In Terror to the Wicked, Tobey Pearl, a lawyer and educator, focuses on an important episode in the story of colonist-Native relations ... Pearl has not unearthed any facts that have not been previously reported in many studies of the Plymouth Colony. She adds conjecture to what the sources actually tell us, with speculation about what Peach and his associates may have been feeling, the possible motivations of major characters and the supposed thoughts of the jurors, to mention just a few examples ... One can’t go beyond one or two pages without encountering something that 'may have,' 'possibly' or 'likely' happened ... What sources consider possible, Pearl presents as certainty. For such supposition to be persuasive readers have to be confident in the author’s deep knowledge of the times and culture, but there are too many factual inaccuracies and jumblings of chronology to provide that confidence in this case ... well written and draws upon important new insights into Native culture.
Tobey Pearl clearly shows New England’s Native context, and for that the lawyer and first-time author deserves credit ... Ms. Pearl’s account focuses on a 1638 trial in Plymouth that reveals how New England’s Native neighbors shaped colonists’ decisions and actions ... How the English dealt with the murderers, Ms. Pearl suggests, would determine the fate of their colonies ... Admirably, Ms. Pearl draws on sources that include linguistic evidence from Native scholars, which she uses to eloquently explain that the name by which New Englanders referred to the Nipmuc victim, Penowanyanquis, probably means 'stranger' and may have been how he identified himself after he was attacked, not a name he went by at home ... Yet Terror to the Wicked is a dissonant work. The author seems to have been drawn to the events because they constituted the continent’s 'first fully developed, documented jury trial.' And though she narrates the trial well and integrates an awareness of Native importance, the book’s portrayal of 17th-century history is surprisingly thin ... Similarly, even though Ms. Pearl knows Native New Englanders today, she can’t resist the trope of the doomed and vanishing Indian ... Oddly, throughout the book, Ms. Pearl uses the terms “tribesman” and “tribeswoman,” words rarely seen since early 20th-century anthropology textbooks ... Even small errors in an authoritative book of nonfiction cause the next author who also doesn’t bother to check notes to repeat and compound the errors ... One doesn’t need a Ph.D. to write a truthful history book. But nonacademic authors who write history books should know what historians have uncovered about their subjects.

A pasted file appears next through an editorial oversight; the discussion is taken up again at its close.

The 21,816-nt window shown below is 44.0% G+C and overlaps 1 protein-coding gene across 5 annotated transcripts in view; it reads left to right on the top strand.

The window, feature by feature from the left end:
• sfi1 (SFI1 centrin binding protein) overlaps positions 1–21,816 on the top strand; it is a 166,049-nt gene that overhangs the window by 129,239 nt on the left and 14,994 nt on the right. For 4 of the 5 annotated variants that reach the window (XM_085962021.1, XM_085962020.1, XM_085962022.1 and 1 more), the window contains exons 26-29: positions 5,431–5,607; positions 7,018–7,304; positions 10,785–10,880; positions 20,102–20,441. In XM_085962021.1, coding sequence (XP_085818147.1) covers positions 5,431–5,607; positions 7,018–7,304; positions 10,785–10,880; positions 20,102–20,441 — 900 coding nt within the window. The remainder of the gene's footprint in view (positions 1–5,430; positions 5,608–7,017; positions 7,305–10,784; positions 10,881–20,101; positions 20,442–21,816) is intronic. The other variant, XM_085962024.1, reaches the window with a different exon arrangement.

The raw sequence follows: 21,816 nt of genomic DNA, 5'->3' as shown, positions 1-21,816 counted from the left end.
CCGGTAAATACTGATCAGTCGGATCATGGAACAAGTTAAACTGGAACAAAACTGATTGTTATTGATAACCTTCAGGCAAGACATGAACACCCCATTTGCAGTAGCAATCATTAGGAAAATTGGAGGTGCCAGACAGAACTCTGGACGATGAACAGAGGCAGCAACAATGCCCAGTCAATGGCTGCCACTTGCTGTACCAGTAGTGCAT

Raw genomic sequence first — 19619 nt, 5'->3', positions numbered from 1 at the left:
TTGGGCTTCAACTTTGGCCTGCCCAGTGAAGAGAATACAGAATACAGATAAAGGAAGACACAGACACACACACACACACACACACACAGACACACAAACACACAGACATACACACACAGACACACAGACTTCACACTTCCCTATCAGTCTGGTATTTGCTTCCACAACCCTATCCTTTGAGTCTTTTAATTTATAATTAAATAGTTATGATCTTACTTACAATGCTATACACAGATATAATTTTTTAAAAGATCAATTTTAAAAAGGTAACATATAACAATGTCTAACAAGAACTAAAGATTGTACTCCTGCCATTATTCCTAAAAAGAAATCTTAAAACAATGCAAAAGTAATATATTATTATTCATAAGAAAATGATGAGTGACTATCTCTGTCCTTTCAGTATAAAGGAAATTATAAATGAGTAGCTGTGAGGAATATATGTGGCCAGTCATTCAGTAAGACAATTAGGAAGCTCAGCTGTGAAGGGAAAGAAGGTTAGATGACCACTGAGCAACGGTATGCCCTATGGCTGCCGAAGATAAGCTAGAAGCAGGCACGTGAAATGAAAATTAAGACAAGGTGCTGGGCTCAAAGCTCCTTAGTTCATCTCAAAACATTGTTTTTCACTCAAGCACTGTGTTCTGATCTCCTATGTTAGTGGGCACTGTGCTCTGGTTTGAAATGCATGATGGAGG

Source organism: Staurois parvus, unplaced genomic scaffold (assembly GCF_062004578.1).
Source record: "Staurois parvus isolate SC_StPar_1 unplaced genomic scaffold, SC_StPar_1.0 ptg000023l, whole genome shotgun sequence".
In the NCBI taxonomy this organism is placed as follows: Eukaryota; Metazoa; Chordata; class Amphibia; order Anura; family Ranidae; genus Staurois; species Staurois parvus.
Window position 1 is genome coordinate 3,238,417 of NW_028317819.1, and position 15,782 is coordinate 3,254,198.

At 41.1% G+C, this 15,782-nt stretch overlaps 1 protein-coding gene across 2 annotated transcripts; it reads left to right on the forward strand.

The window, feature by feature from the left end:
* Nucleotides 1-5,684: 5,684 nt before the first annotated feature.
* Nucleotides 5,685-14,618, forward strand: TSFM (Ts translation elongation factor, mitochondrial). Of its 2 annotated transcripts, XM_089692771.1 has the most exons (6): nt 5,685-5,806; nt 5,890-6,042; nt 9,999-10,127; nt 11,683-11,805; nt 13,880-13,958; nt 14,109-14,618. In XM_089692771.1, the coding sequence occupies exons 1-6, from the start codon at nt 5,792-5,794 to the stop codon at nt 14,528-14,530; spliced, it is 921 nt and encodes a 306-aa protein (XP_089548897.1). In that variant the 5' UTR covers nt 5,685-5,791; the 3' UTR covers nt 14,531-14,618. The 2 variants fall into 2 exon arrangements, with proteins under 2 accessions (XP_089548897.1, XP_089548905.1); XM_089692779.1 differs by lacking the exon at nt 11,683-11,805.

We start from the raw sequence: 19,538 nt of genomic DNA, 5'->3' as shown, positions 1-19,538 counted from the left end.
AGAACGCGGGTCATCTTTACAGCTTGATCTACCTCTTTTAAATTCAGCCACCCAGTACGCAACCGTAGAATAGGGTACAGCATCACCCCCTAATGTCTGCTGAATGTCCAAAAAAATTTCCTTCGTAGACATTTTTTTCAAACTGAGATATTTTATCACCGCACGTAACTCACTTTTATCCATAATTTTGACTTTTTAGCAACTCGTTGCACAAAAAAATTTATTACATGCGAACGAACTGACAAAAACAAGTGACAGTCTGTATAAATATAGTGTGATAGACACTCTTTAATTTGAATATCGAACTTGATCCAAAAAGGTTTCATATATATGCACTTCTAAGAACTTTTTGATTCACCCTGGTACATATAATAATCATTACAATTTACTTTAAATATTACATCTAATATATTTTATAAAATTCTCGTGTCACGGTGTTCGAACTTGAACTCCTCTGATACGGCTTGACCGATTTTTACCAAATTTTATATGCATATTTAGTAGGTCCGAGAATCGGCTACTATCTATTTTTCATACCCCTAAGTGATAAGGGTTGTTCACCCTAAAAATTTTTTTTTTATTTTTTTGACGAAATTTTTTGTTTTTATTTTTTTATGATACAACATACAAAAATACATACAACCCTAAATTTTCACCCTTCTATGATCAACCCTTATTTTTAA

Lawyer Pearl’s detailed account of the nascent nation’s first murder trial in Plymouth Colony tells not only how it set precedents for future legal procedures, but also how it remains remarkably relevant to today’s struggle to ensure justice for all. Students of colonial American history and of legal history will find this engrossing. Includes a map, photographs, and bibliography.